• mrnimmomrnimmo Posts: 271
    I would personally wait for one that said "Dodge." Just cannot imagine driving anything badged "Freightliner" even if I knew it was a Mercedes.
  • yzfyzf Posts: 65
    You may be waiting quite a while for your "Dodge" badged Sprinter van. The Sprinters are imported by DCVans, a wholly owned subsidiary of DCAG in Germany. They have no connection whatsoever with the DaimlerChrysler operations in Auburn Hills. Not likely they will bear the "Dodge" name any time soon.
  • robr2robr2 BostonPosts: 8,863
    ...ummmm - click the First Drive story under helpful links over on the left. It says that Dodge will be selling the Sprinter as a replacement for the Dodge Ram Van.
  • catamcatam Posts: 331
    I live in Salt Lake as well, an I have seen a couple on the road. I realize that minivans are for utility over aesthetics, however, the Sprinter has to be the ugliest box on wheels I have ever seen. The body is a perfect rectangle with a sloped front. This van is clearly designed for use as a cargo van, that can be configured for use as a shuttle.
    I could never imagine owning one for a daily driver. Unless you drive school buses during the day, the sprinter would have to feel like a school bus to drive.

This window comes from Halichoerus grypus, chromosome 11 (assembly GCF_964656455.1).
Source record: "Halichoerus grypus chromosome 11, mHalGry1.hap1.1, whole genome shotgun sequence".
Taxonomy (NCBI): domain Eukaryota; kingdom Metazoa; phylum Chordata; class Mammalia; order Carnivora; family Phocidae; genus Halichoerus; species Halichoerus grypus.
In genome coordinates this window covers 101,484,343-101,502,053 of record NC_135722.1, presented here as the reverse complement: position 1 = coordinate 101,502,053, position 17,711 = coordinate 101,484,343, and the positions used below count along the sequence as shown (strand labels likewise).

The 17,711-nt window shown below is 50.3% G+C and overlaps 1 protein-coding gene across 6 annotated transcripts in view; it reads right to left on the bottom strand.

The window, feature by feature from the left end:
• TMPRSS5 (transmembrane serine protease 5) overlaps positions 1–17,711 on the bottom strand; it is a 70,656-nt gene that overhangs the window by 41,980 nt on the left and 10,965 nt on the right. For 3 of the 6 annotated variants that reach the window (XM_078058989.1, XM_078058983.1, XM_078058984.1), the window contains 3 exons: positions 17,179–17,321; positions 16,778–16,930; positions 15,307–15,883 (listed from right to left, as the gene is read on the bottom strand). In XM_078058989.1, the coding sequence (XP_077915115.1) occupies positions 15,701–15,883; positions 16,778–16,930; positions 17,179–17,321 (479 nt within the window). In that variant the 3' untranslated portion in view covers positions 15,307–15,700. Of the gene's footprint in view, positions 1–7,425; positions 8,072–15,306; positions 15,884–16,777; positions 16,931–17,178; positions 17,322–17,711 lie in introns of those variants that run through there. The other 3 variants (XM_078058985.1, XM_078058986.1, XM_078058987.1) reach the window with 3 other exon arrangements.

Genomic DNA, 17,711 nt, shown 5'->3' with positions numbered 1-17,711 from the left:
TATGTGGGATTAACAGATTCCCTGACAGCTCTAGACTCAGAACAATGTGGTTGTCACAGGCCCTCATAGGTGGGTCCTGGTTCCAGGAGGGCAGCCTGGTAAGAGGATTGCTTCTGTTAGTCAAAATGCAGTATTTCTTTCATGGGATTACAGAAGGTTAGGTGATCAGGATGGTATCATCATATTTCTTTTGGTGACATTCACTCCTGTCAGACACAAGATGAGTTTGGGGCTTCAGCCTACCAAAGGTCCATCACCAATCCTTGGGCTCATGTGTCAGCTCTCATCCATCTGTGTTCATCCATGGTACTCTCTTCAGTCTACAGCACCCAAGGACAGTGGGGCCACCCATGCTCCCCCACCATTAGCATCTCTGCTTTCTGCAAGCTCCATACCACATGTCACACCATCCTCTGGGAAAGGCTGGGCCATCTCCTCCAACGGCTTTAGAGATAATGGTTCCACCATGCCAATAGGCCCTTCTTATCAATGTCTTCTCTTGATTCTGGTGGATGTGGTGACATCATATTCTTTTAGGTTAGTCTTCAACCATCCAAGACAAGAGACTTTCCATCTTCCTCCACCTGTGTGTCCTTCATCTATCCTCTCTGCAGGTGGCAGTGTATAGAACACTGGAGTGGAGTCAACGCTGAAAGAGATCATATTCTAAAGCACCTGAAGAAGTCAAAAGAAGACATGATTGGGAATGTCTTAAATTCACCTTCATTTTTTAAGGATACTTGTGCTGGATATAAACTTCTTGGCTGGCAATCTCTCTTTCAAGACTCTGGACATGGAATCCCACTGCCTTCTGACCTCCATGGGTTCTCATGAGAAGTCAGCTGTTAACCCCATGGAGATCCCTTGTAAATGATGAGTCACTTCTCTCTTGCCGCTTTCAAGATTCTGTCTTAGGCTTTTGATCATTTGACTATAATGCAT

• mrnimmomrnimmo Posts: 271
    I've read that Sprinter will replace the Ramwagon in 2004. Who knows.
  • yzfyzf Posts: 65
    Hmmm.... news to me. If so, then I stand corrected. My understanding from sources at DCVans was contrary to the article - that the Sprinters were to remain Freightliner badged. Perhaps there will be a Dodge version that is of slightly different design?
  • vchengvcheng Posts: 1,284
    might be based on the Vito platform which is sold over in Europe.
  • lmac1lmac1 Posts: 13
    I've driven a Sprinter and I really like it. While it is a lot bigger than my '90 Vanagon, it doesn't "drive" any bigger than a 1/2 ton pickup (I drove both the high and low roof, 140" wheelbase cargo Sprinter). I didn't get the Sprinter in any high cross winds, but don't think cross winds will be a problem (at least nothing like in my old '70 VW bus - had white knuckles several times). I've put a deposit down on a Sprinter passenger van, but my dealer doesn't know when it might come in - they "think" it is "on a boat".
    It is my understanding, based on a MotorTrend report, etc., that "some" Dodge dealers will start selling the Sprinter sometime this year "badged" as a Freightliner, and that a Vito model will be coming over in '04.